In short, certificates recognise learner achievement and the knowledge, understanding and skills demonstrated.

06 January 2020

Having completed your qualification, you should now or very soon be in receipt of a certificate recognising your achievement.

FIA AO qualifications are registered on the Regulated Qualifications Framework (RQF).

But what does that mean and why doesn’t my certificate tell me whether I have achieved an ‘Award’, ‘Certificate’ or ‘Diploma’?

In short, certificates recognise learner achievement and the knowledge, understanding and skills demonstrated.

Awarding organisations are under regulatory requirements to include certain information and should provide clear and unambiguous detail of the learner and of their achievement.

There has been a number of changes over the past decade as the 2010 National Vocational Qualifications (NVQ) were replaced with the Qualification and Credit Framework (QCF).

The title NVQ was kept for industries that had well established, recognised qualifications in place, however the structure of qualifications changed.

The new format was intended to be more flexible. As such credits were awarded for units achieved leading to completion of the qualification. Therefore, learners could pick and choose units to complete whilst they were gaining credits as they progressed. These credits were then recognised with the titles ‘Award’, ‘Certificate’ or ‘Diploma’ included on the face of the certificate. It was quickly realised, however, that there was too much focus on the structure of the qualification and not enough on validity.

In 2015, qualifications once again changed and the QCF was replaced with the Regulated Qualifications Framework (RQF). RQF was introduced to make the management of qualifications simpler. The structure was changed to a more flexible model and the need to recognise qualifications as ‘Award’, ‘Certificate’ or ‘Diploma’ was removed.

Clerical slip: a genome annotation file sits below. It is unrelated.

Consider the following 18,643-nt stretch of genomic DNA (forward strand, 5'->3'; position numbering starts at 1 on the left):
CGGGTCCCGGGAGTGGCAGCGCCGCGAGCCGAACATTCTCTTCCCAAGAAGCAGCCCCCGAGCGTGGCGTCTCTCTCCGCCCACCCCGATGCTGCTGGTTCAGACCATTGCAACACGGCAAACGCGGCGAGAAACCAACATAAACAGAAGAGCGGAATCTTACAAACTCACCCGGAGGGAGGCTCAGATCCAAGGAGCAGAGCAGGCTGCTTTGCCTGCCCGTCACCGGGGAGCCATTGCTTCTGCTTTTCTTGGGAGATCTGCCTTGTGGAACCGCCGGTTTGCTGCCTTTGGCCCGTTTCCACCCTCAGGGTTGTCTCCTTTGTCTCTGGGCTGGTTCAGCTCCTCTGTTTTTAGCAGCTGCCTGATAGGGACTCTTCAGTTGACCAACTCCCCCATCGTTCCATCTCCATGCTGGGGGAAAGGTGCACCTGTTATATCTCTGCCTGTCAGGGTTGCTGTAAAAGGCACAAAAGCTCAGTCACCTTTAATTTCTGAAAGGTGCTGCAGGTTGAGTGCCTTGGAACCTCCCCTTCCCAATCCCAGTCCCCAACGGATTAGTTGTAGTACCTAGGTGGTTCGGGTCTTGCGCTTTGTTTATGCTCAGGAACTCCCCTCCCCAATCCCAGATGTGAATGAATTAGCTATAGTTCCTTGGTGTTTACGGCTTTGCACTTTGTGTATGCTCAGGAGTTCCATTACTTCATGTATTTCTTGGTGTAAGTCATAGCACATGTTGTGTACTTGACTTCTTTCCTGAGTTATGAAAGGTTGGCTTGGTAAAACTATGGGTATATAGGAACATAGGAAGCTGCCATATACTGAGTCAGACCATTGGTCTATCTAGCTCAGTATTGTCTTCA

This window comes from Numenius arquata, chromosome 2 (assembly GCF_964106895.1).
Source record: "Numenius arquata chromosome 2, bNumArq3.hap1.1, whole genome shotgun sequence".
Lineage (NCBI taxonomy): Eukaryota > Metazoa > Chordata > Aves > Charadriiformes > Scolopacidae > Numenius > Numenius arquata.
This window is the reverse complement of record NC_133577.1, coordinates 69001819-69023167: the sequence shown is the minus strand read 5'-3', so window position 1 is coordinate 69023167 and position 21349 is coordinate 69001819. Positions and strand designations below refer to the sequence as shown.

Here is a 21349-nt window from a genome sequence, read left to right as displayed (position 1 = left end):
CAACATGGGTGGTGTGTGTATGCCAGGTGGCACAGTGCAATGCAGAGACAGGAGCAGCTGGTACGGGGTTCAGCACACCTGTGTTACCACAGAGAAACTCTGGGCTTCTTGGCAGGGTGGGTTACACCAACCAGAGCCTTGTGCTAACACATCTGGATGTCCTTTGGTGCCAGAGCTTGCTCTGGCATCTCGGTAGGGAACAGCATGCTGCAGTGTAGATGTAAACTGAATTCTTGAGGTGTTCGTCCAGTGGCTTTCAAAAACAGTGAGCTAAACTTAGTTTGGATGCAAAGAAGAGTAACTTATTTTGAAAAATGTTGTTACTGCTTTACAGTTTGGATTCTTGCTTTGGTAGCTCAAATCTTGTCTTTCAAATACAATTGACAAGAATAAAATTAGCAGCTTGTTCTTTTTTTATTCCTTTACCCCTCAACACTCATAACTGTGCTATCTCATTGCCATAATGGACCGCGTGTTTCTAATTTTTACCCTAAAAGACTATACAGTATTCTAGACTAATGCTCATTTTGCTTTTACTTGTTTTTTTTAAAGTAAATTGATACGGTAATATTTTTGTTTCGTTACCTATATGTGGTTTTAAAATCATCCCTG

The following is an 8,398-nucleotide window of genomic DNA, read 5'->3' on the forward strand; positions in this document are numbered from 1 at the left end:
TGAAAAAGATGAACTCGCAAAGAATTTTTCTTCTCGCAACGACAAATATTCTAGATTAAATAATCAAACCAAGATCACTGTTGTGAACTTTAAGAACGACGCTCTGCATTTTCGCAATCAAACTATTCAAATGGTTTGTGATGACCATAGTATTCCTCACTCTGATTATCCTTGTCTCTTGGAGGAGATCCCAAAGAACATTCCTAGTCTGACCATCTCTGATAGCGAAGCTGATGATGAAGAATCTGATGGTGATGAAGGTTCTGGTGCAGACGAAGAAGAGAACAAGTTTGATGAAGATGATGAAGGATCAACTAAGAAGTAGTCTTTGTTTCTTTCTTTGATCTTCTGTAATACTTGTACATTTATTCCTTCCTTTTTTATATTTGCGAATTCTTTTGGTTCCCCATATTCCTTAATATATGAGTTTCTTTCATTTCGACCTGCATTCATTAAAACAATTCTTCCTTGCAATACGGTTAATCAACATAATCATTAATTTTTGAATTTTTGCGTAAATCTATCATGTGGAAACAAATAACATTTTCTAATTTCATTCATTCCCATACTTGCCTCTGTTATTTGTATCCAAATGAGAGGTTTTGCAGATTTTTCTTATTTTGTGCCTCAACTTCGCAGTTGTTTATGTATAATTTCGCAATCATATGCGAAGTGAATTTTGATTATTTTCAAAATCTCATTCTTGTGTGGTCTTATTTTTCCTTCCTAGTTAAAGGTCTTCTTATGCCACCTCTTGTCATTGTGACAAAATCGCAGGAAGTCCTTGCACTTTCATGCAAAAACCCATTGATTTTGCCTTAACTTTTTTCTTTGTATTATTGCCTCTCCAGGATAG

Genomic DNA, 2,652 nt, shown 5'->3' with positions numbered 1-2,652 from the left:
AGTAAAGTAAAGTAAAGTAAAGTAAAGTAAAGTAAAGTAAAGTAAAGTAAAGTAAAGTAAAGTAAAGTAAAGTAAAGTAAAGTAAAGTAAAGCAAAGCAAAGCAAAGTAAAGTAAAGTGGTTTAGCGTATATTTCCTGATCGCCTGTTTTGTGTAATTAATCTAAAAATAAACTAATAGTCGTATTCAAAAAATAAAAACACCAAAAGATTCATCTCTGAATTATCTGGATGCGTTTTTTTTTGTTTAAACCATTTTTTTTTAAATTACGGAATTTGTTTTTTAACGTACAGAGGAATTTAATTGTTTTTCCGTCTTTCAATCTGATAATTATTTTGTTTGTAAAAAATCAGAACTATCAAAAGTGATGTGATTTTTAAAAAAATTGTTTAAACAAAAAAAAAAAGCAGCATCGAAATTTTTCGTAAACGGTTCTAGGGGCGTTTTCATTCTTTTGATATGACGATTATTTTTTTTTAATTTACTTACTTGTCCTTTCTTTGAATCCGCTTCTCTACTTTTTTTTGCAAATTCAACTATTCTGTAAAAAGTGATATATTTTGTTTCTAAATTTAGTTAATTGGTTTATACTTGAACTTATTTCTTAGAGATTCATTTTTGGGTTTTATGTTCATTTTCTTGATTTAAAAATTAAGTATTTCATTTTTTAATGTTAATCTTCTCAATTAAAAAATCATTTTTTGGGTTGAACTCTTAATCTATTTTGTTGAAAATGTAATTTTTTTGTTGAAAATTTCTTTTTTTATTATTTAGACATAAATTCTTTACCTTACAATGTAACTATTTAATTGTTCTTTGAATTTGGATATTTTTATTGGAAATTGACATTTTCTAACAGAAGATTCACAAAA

As a guide, a Level 3 qualification is intended to be equivalent in complexity to an ‘A’ or ‘AS’ Level and is best described on the website as:

• ability to gain or apply a range of knowledge, skills and understanding at a detailed level

• appropriate if you plan to go to university, work independently or (in some cases) supervise and train others in their field of work

The size of the qualification is expressed as the Total Qualification Time (TQT) which is stated in the qualification specification. TQT replaced ‘Award’, ‘Certificate’ or ‘Diploma’ as an expression of the length of the qualification and is made up of:

• Guided Learning Hours – Number of hours under the direct instruction of a teacher, lecturer or tutor

• Directed Learning Hours – Number of hours learning other than under the direct instruction of a teacher, lecturer or tutor

• Invigilated Assessment – Number of hours assigned to assessment, details of format and structure will also be included in the qualification specification

There is no requirement to include TQT on the certificate, although it must be clearly stated in the qualification specification and serve as guidance to centres providing the learning necessary to achieve the award. Some centres may take a longer time than others and the effect of this can be seen in the centre results.

In short, the RQF is straightforward. The more complex and difficult the qualification, the higher the level of it. Qualifications can be made of smaller units. Within the framework there are 8 levels of qualification plus 3 entry levels.

"The RQF provides a single, simple system for cataloging all qualifications regulated by us. It’s like a bookcase in a library, with qualifications indexed by their ‘level’ and ‘size’. Qualifications at any specific level can be very different from one another, for example in their content and purpose."                                                                                                                                  OFQUAL